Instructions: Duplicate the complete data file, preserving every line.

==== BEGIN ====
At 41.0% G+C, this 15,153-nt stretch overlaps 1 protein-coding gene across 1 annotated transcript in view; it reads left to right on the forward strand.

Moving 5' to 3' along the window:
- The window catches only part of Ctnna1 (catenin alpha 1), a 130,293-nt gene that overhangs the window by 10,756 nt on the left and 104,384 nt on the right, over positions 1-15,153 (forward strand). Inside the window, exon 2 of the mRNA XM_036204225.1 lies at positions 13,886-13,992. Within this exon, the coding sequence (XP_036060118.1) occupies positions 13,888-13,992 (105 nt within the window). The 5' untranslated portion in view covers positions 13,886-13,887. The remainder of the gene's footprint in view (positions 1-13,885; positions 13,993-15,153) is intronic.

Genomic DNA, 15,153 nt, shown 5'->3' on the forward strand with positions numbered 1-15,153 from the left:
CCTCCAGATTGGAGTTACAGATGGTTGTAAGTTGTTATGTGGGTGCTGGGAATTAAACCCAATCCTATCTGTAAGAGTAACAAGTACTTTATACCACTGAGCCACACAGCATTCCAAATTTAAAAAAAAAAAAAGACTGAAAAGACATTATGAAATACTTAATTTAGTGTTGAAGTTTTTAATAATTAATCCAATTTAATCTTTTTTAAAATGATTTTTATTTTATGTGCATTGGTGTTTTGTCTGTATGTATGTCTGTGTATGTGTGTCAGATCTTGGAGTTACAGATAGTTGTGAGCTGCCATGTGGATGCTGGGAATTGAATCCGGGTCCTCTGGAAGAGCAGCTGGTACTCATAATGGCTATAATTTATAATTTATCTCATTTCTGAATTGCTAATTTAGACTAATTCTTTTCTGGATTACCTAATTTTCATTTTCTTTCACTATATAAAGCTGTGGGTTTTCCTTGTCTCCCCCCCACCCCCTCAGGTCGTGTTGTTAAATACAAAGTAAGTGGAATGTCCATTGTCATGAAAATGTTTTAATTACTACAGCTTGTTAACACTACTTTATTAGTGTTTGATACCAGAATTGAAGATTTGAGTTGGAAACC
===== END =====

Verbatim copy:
At 41.0% G+C, this 15,153-nt stretch overlaps 1 protein-coding gene across 1 annotated transcript in view; it reads left to right on the forward strand.

Moving 5' to 3' along the window:
- The window catches only part of Ctnna1 (catenin alpha 1), a 130,293-nt gene that overhangs the window by 10,756 nt on the left and 104,384 nt on the right, over positions 1-15,153 (forward strand). Inside the window, exon 2 of the mRNA XM_036204225.1 lies at positions 13,886-13,992. Within this exon, the coding sequence (XP_036060118.1) occupies positions 13,888-13,992 (105 nt within the window). The 5' untranslated portion in view covers positions 13,886-13,887. The remainder of the gene's footprint in view (positions 1-13,885; positions 13,993-15,153) is intronic.

Genomic DNA, 15,153 nt, shown 5'->3' on the forward strand with positions numbered 1-15,153 from the left:
CCTCCAGATTGGAGTTACAGATGGTTGTAAGTTGTTATGTGGGTGCTGGGAATTAAACCCAATCCTATCTGTAAGAGTAACAAGTACTTTATACCACTGAGCCACACAGCATTCCAAATTTAAAAAAAAAAAAAGACTGAAAAGACATTATGAAATACTTAATTTAGTGTTGAAGTTTTTAATAATTAATCCAATTTAATCTTTTTTAAAATGATTTTTATTTTATGTGCATTGGTGTTTTGTCTGTATGTATGTCTGTGTATGTGTGTCAGATCTTGGAGTTACAGATAGTTGTGAGCTGCCATGTGGATGCTGGGAATTGAATCCGGGTCCTCTGGAAGAGCAGCTGGTACTCATAATGGCTATAATTTATAATTTATCTCATTTCTGAATTGCTAATTTAGACTAATTCTTTTCTGGATTACCTAATTTTCATTTTCTTTCACTATATAAAGCTGTGGGTTTTCCTTGTCTCCCCCCCACCCCCTCAGGTCGTGTTGTTAAATACAAAGTAAGTGGAATGTCCATTGTCATGAAAATGTTTTAATTACTACAGCTTGTTAACACTACTTTATTAGTGTTTGATACCAGAATTGAAGATTTGAGTTGGAAACC